Seatrade Cruise News is part of the Informa Markets Division of Informa PLC

This site is operated by a business or businesses owned by Informa PLC and all copyright resides with them. Informa PLC's registered office is 5 Howick Place, London SW1P 1WG. Registered in England and Wales. Number 8860726.

Nassau port advances as Bahamas expects an edge in cruise recovery

Demolition works should be completed at the end of 2020/early 2021
No other country stands to benefit more from the US cruise industry's recovery than the Bahamas, and Nassau will be ready.

So said Nassau Cruise Port Ltd. CEO Mike Maura Jr. during an update on the project that will add a berth for two Oasis-class ships, extend a pier to handle a third Oasis-size vessel and transform the waterfront into what is planned to be a world-class destination.

'These are going to be very exciting times,' Maura said, 'not just for Nassau Cruise Port but for all Bahamians, not just those in the tourism sector but residents and hotel guests who want to come down to this fabulous new waterfront and experience something they won't experience anywhere else.'

As ships resume sailing from the US on abbreviated itineraries, the Bahamas are the closest destination to the key homeports.

Back to five or six ships a day in late 2021

Maura expects one ship a day early in the new year and then 'We'll get back to five or six ships a day towards the end of 2021.'

Virgin Voyages interest

He said all the big cruise companies — MSC, Royal Caribbean, Carnival, Norwegian and Disney — are expected. And, just last week, Virgin Voyages approached him about bringing Scarlet Lady to Nassau.

'There is so much demand ... Of all the destinations, Nassau is very well-positioned,' he said.

Pandemic's blessing in disguise

Meanwhile, 'this pandemic is helping us to move on the construction faster than we thought we could otherwise when the cruise ships were coming in,' noted Mehmet Kutman, chairman, Global Ports Holding. 'It's sad. It's bad. We all are getting affected morally, financially, health-wise. But at the same time, it's a blessing in disguise for the construction process.'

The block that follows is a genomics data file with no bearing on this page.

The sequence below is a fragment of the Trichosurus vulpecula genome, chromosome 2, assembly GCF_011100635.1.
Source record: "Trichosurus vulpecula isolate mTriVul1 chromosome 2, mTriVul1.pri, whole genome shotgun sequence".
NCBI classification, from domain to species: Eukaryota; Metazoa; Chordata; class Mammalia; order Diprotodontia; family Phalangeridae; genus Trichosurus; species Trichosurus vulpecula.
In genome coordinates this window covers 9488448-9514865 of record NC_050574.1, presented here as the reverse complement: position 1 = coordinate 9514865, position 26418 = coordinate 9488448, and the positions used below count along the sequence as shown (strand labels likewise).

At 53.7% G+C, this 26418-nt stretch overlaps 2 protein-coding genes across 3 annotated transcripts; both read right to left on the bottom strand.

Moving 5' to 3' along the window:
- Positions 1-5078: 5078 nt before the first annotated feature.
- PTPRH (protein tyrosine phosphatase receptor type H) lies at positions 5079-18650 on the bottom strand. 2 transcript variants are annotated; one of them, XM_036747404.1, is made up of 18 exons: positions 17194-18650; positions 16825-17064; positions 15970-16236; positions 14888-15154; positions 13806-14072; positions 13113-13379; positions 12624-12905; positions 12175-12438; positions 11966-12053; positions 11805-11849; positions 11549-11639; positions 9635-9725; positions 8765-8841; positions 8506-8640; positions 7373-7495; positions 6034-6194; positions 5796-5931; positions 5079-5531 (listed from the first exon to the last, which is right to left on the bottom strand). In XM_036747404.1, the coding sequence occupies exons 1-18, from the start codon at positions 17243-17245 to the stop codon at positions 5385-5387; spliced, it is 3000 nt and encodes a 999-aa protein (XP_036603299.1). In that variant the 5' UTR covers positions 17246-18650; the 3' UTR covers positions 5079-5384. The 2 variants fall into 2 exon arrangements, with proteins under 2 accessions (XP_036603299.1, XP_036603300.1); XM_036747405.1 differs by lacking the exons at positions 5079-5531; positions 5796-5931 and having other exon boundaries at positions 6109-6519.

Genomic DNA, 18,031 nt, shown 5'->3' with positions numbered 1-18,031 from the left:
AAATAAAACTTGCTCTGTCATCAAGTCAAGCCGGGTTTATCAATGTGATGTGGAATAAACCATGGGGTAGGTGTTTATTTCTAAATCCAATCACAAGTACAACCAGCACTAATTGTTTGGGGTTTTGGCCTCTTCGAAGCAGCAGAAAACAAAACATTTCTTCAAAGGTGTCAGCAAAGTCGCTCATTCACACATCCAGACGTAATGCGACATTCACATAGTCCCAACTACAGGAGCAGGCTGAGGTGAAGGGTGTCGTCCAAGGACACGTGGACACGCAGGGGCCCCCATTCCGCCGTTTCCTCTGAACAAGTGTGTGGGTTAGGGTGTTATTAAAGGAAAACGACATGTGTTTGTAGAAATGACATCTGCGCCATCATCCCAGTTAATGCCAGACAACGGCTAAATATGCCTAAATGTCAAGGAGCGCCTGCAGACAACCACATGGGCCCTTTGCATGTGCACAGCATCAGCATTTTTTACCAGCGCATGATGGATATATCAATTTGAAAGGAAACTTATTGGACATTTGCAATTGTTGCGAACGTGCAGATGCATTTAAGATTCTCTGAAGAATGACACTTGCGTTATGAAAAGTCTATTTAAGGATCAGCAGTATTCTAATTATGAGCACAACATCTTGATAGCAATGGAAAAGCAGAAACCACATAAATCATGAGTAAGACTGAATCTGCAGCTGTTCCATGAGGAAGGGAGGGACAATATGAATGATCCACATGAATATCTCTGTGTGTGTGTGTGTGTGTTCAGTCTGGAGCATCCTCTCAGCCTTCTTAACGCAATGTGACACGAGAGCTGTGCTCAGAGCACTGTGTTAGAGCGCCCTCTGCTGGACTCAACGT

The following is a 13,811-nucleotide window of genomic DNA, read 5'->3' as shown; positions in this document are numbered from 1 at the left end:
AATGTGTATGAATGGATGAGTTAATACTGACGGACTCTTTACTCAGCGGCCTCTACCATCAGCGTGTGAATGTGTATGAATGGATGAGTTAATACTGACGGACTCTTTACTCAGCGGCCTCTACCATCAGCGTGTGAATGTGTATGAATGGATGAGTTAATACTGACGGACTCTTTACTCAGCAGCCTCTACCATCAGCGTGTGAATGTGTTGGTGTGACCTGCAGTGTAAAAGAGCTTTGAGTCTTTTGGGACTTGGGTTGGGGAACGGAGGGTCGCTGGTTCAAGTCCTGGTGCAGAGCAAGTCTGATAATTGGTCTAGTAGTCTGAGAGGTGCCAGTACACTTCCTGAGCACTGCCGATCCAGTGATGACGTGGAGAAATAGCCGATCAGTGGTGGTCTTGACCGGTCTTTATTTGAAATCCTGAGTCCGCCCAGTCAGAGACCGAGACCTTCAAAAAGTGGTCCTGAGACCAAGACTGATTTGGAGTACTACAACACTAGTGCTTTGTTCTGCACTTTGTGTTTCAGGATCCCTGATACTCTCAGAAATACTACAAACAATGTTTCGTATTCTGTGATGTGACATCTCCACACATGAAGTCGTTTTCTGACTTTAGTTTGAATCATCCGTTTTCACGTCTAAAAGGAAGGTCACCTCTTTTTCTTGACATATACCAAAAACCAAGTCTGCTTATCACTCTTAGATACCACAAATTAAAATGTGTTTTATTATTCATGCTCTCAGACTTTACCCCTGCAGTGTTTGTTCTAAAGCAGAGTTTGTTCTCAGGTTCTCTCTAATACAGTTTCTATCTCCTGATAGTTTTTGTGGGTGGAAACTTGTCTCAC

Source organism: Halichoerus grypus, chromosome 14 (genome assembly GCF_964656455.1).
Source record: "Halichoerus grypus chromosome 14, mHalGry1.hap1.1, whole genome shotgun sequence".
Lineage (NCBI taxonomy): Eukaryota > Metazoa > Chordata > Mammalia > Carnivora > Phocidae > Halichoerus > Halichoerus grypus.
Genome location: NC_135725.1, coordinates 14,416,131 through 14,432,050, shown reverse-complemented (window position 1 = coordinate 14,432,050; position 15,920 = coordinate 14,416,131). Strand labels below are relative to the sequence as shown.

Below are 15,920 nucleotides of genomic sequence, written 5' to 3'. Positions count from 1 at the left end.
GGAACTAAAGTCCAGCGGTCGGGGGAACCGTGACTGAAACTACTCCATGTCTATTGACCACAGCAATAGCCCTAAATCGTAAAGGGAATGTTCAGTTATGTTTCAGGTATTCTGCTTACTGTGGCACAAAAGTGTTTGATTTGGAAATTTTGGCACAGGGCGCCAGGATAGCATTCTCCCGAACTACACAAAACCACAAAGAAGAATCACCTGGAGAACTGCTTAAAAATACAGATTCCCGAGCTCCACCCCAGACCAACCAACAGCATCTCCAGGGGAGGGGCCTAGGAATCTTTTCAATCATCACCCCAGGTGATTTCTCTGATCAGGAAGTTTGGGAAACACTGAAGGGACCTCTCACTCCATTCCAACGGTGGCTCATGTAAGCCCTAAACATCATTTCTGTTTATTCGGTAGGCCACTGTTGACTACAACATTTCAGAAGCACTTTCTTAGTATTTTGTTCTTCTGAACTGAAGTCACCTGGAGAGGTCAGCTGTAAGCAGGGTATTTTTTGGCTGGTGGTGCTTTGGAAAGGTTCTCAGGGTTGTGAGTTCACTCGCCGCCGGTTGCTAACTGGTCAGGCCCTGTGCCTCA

GPH's new cruise berth in Antigua, he added, is nearly finished.

In Nassau, demolition works should be completed at the end of 2020/early 2021 so upland works can start in February. Ninety-percent of the Festival Place building is gone. After that, the Port Department building will be razed. Demolition of the Customs Warehouse was completed in June.

Soon ENKA Marine, the general contractor, will begin repairing the existing piers and setting the foundation for the new Oasis-class berth and pier extensions. The contractor has fully mobilized, according to Lionel Turnquest, director of projects & facilities, Nassau Cruise Port. Barges, tugs and cranes are on island, ready to go, and piles are being received.

In the marine piling process, the construction team will make repairs and install deep foundation piles into the seabed. This work will begin at the end of November and stretch about 10 to 12 months.

'The sound of the future'

Nov. 30, when the first pile is scheduled to be driven, will be 'a big day for us,' Turnquest said, while cautioning it's going to get noisy for residents. He called it 'the sound of the future.'

Upland works are to begin in February. One of the first areas will be the new Arrivals Terminal, which will house Customs, Immigration, the Port Department, medical facilities and the Nassau Cruise Port offices.

Festival Place and the ground transportation area will also be coming early on. Sheet pile will be driven to the west end of Berth 16 to create additional retail space for authentic Bahamian products and experiences — art, music, food.

A Junkanoo Museum and amphitheater are other future elements.

The developers expect Nassau's transformed waterfront to be a reason for people to buy cruises, and the expanded berthing comes during a record time for newbuilds.

'These ships are big ships. These ships need big berths. And that's what we're spending our money on,' Maura said.

Icon bigger than Oasis?

'We're not just building for what's on the water. We're also building for what's in the pipeline,' Turnquest added.

He said Royal Caribbean has shared the specifications for its new Icon class, which Turnquest said will outsize Oasis. (The cruise operator hasn't publicly shared details but in announcing this LNG-powered series a couple years ago, it gave gross tonnage as approximately 200,000. The next Oasis-class ship, Wonder of the Seas, is approximately 227,000gt. Both are coming in 2022.)

Change coming for Cuba?

Speaking to Bahamas media, Kutman said the country was wise to have chosen Global Ports Holding. GPH had an agreement with Cuba to modernize and manage Havana's cruise facilities before the Trump administration ended cruises from the US.

'We will be managing both ports [Nassau and Havana], hopefully, once the sanctions are lifted, and there is a strong belief in the new administration coming in that the sanctions might be lifted very early,' Kutman said in an apparent reference to the new Biden administration — though some experts doubt things will change.

'Between the Bahamas and Cuba, there is no other competition,' Kutman continued, 'especially as Key West no longer allows big ships. I think Nassau is very well-positioned to benefit.'